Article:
One of the questions I get most often when I teach my workshop on SEMS compliance is whether companies need to follow OSHA regulations offshore. It is a complex question, because it depends on a confusing interpretation of the law plus the expectations of the oil and gas industry. Most of the answers are found in an OSHA instruction: OSHA Authority Over Vessels and Facilities on or Adjacent to U.S. Navigable Waters and the Outer Continental Shelf (OCS) The basic rule of thumb on OSHA is that it does not have authority if another agency regulates safety issues. The clearest example is that the Coast Guard regulates inspected vessels, so OSHA does not have authority over them. But when you look at uninspected vessels (towboats, barges, etc.), it is a lot murkier. The OSHA instruction goes into great detail on how vessel jurisdiction is to be determined. Whether OSHA regulations apply to offshore facility is a complex one that may be in flux. The OSHA document says:
OSHA, in accordance with section 4(b)(1), still has responsibility for any hazardous working condition for which the U.S. Coast Guard or MMS has not yet promulgated a regulation (see Chao v. Mallard Bay Drilling, Inc., 534 U.S. 235 (2002)). As the U.S. Coast Guard or MMS promulgate additional worker safety and health regulations, OSHA’s application to OCS workplaces will diminish.
That implies that OSHA does have some authority over offshore facility safety and there is a Memorandum of Understanding between OSHA and the Coast Guard that says the Coast Guard will call OSHA when it sees an apparent violation of OSHA standards. However, the SEMS rule may have changed everything. Remember that OSHA has responsibility over hazardous working conditions where other agencies do not have regulations. When the SEMS rule came out in 2010, it appeared to make oil and gas companies responsible to BSEE for every safety issue imaginable:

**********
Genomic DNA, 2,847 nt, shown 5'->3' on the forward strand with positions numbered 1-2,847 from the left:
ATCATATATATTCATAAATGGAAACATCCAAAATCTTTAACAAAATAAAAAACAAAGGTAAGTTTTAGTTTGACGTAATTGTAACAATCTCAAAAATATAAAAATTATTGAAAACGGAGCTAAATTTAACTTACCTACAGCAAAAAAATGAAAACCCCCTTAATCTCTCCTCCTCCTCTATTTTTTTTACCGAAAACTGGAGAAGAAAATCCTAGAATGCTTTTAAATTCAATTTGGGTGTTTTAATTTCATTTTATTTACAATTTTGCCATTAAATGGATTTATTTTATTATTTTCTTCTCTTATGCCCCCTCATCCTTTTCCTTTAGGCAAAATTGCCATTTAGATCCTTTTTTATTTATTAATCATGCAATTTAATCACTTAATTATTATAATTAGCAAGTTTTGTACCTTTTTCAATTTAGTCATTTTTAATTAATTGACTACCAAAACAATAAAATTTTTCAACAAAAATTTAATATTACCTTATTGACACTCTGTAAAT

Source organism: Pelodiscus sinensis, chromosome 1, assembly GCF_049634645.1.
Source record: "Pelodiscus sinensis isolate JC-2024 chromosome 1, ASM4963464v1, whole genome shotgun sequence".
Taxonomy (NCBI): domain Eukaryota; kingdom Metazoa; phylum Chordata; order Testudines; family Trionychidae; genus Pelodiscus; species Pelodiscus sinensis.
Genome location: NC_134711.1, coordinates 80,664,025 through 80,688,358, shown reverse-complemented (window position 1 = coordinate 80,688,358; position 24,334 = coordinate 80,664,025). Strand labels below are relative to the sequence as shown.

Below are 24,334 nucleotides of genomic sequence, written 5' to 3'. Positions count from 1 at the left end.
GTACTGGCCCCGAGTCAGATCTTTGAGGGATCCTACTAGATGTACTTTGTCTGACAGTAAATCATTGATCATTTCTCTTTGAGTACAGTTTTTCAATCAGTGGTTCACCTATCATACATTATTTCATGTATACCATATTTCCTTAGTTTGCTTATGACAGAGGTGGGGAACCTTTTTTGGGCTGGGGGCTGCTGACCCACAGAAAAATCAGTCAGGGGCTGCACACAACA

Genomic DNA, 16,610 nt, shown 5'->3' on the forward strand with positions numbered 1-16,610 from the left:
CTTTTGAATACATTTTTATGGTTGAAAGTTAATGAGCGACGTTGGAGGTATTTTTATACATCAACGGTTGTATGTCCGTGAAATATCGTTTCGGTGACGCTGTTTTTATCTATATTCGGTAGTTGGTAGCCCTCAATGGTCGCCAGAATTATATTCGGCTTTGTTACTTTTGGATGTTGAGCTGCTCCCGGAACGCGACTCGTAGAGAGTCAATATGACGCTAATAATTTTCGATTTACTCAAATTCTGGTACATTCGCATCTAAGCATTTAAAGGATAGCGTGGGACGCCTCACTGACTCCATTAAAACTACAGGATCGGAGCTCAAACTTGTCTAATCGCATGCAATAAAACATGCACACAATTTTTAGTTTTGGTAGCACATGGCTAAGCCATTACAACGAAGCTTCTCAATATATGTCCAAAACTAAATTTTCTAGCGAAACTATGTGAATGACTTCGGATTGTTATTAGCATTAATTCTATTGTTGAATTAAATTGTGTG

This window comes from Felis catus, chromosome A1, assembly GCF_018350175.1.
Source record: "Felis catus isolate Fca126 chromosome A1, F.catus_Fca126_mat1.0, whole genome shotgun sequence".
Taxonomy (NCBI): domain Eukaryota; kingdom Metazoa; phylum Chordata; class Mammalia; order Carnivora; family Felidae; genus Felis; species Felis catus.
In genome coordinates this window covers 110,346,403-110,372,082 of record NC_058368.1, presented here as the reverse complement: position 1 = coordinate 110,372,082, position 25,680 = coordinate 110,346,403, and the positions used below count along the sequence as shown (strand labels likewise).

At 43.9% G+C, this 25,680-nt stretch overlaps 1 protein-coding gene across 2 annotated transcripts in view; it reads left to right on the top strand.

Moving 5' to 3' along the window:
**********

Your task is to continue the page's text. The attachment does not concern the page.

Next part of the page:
§ 250.1901(a) you must ensure that your SEMS program identifies, addresses, and manages safety, environmental hazards, and impacts during the design, construction, start-up, operation, inspection, and maintenance of all new and existing facilities, including mobile offshore drilling units (MODU)
I am just giving an opinion here, but that doesn’t seem to leave much room for OSHA authority. Of course it may not matter for contractors, because operators universally take their lead on safety practices from OSHA regulations. So the chances of a contractor being fined by OSHA for an offshore violation are relatively small, but when operators tell contractors to meet their policies on safe work practices, that generally means meeting OSHA standards. Additionally, if BSEE decides to cite an operator or contractor, in the absence of a clear regulatory standard, it may look at accepted practice, which leads us right back to OSHA standards Again, this is just conjecture and someday all of this may be argued in court. So if you have questions, you should consult an attorney on offshore compliance issues.
Oh, and one more thing – OSHA most definitely has authority on oil and gas facilities located in state waters, where BSEE does not have any authority.